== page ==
* The Family Resources Survey  found that there are almost 10 million disabled people in the UK with a combined spending power in the region of 80 billion pounds per annum. Furthermore there are millions of other individuals that are affected by sensory, physical and/or cognitive impairments, including those resulting from the ageing process.
* Research undertaken by the DRC “The Web: Access and inclusion for disabled people”  has confirmed that people without disabilities are also able to use websites that are optimised for accessibility more effectively and more successfully.
* Content developed upholding World Wide Web Consortium (W3C) guidelines and specifications can be more easily transferred to other media, such as interactive TV, mobile phones and handheld computers.
* Accessible content, for example where a text equivalent is provided for graphical elements, is highly visible to search engines, often leading to higher rankings.
Certainly these benefits will be of interest to executives considering the perceived expense associated with building accessible interactive content, yet there are also other benefits in the form of corporate social responsibility and public relations.
What does the stakeholder need to do about accessibility?
Whenever a digital media project is commissioned by a company the only consideration to be made by stakeholders is to what level of compliance the content should adhere.
There is a small amount of flexibility in this context because there are some elements within the standard which are considered compulsory, some which are recommended yet are not necessarily essential, and others which are desirable to create something which has the maximum possibility of being viewed by any user, regardless of their situation.
Ultimately, a design or development company can adopt a more stringent approach depending on the design criteria set by executives.
Should the stakeholder be reading more about the standards?
There are a lot of technical and specification documents full of jargon that can be overwhelming to conscientious companies attempting to embrace the need for accessibility.
In reality all of this content should instead be assimilated by the agencies that intend to create the content rather than the corporations who simply want to develop an interactive strategy.
Why is everyone trying to sell consultation about accessibility?
Given that there is suddenly some confusion amongst the corporate world as executives scramble to become legally watertight, many so-called consultancies have sprung up to exploit these vulnerable companies by charging great sums of money to analyse current websites or digital content for accessibility inadequacies.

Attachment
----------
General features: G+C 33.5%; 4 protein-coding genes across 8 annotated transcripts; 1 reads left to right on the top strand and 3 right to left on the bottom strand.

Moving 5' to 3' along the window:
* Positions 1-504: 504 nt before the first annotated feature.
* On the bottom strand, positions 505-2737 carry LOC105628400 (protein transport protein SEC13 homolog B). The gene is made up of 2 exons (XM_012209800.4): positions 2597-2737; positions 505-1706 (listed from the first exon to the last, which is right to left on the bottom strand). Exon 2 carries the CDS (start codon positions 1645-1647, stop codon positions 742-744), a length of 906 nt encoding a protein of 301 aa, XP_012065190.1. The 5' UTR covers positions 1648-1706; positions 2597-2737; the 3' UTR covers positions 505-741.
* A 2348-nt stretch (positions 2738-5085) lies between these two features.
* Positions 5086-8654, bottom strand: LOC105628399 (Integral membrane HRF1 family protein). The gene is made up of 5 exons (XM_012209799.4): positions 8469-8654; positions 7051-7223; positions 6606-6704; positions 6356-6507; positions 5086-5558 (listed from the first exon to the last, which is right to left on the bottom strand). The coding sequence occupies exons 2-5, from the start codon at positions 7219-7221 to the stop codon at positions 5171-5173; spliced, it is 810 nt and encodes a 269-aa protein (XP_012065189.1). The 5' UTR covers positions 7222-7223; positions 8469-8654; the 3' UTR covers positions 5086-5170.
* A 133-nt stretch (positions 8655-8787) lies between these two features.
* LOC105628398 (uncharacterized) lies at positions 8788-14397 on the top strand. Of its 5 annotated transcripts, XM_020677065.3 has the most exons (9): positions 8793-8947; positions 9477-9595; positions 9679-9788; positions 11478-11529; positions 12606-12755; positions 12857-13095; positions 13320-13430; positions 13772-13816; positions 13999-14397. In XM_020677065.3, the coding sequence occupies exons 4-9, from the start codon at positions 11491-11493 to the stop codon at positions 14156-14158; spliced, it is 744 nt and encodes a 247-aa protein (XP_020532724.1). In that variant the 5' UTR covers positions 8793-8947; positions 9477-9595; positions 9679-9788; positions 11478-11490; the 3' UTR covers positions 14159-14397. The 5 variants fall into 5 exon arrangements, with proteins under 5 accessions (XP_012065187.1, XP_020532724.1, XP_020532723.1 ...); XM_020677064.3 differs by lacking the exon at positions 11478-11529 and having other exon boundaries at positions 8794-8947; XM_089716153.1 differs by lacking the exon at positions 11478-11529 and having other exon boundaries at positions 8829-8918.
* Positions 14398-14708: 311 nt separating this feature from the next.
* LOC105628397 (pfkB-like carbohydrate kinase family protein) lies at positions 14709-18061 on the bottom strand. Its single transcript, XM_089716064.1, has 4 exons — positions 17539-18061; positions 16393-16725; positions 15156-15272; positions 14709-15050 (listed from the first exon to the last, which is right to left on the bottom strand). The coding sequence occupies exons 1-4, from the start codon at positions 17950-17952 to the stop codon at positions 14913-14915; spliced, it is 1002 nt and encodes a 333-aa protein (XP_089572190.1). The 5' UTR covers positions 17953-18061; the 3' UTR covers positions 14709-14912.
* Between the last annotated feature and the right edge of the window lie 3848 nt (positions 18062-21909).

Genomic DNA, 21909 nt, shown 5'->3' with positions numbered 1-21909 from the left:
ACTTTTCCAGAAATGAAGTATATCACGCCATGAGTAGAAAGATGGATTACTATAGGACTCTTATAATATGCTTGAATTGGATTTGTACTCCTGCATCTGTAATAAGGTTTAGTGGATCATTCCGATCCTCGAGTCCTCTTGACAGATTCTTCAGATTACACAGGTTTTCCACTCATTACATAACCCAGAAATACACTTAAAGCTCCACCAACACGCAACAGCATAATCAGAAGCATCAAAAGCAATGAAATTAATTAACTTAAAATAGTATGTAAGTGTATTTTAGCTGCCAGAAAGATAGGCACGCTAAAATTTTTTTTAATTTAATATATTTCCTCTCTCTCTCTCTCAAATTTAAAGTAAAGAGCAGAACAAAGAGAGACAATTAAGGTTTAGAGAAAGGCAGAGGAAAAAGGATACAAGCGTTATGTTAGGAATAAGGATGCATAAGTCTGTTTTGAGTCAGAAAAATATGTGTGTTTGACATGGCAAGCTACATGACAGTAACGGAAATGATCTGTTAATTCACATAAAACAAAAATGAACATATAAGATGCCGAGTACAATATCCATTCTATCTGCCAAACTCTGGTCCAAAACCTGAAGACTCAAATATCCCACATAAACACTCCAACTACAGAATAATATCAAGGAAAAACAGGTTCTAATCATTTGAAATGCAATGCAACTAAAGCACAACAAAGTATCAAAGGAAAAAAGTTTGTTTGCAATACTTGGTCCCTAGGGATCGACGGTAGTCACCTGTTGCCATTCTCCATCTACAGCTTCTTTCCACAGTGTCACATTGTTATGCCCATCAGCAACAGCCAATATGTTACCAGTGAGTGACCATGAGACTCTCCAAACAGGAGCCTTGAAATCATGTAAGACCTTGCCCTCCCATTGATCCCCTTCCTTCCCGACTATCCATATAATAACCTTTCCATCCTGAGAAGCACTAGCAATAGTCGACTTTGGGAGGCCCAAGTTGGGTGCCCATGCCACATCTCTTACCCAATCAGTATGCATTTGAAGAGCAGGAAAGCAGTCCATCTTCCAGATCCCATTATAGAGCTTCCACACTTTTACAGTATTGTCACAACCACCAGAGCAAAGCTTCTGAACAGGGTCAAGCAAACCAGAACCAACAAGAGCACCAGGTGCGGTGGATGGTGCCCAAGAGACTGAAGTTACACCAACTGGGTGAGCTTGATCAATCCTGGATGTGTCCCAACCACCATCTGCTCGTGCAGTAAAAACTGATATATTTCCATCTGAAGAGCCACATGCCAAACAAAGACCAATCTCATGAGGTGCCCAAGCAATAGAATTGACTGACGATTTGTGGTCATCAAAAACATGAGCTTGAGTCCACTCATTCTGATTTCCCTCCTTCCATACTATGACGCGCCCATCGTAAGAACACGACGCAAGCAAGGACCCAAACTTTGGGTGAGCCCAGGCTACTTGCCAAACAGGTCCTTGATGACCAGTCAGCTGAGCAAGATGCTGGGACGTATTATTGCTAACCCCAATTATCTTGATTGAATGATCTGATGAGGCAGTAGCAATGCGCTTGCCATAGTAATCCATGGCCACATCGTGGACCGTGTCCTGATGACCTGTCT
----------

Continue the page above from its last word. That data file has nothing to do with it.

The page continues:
There are certainly tools available that can easily interrogate the code of a website and examine the structure to identify any obvious ‘rule-breaking’.
Some consultants will go as far as to use these free tools to create reports on accessibility, when this is only one component of whether a website is usable and “friendly” for people with special needs.
These same ‘consultants’ would like to also have large corporations paying them to help with search engine optimisation (SEO), which should not really be an issue if a website is built correctly in the first place.
What alternatives are there to external consultancy reports?
Actually, corporate executives may be surprised to know that money spent on consultancy reports could be better spent simply paying some users with actual disabilities to visit the website in question and offer constructive feedback through a usability workshop.
So what about Usability?
Usability is a little different, and perhaps an even more important concept for consideration than the subject of this paper.
Usability could be defined very basically as how intuitive some content is for the ‘average’ person to use, regardless of any special needs.
If the website is accessible, is it also a good website?
It is possible to check all the boxes of the W3C Website Content Accessibility Guidelines (WCAG) and yet have a layout and content that actually makes very little sense to users of the site.
Usability on the other hand benefits everyone, which ultimately translates into a positive experience for all users as they interact with a company’s branded presence.
A positive user experience logically leads to results, such as increased sales, brand interaction, positive word of mouth, and other business benefits.
Isn’t accessibility a bit complicated?
Although there can appear to be some complexity (and therefore consultancy work) involved in building highly accessible or usable content, this is actually a fundamental service which should rather come as a standard inclusion with any development proposal that is worth its salt.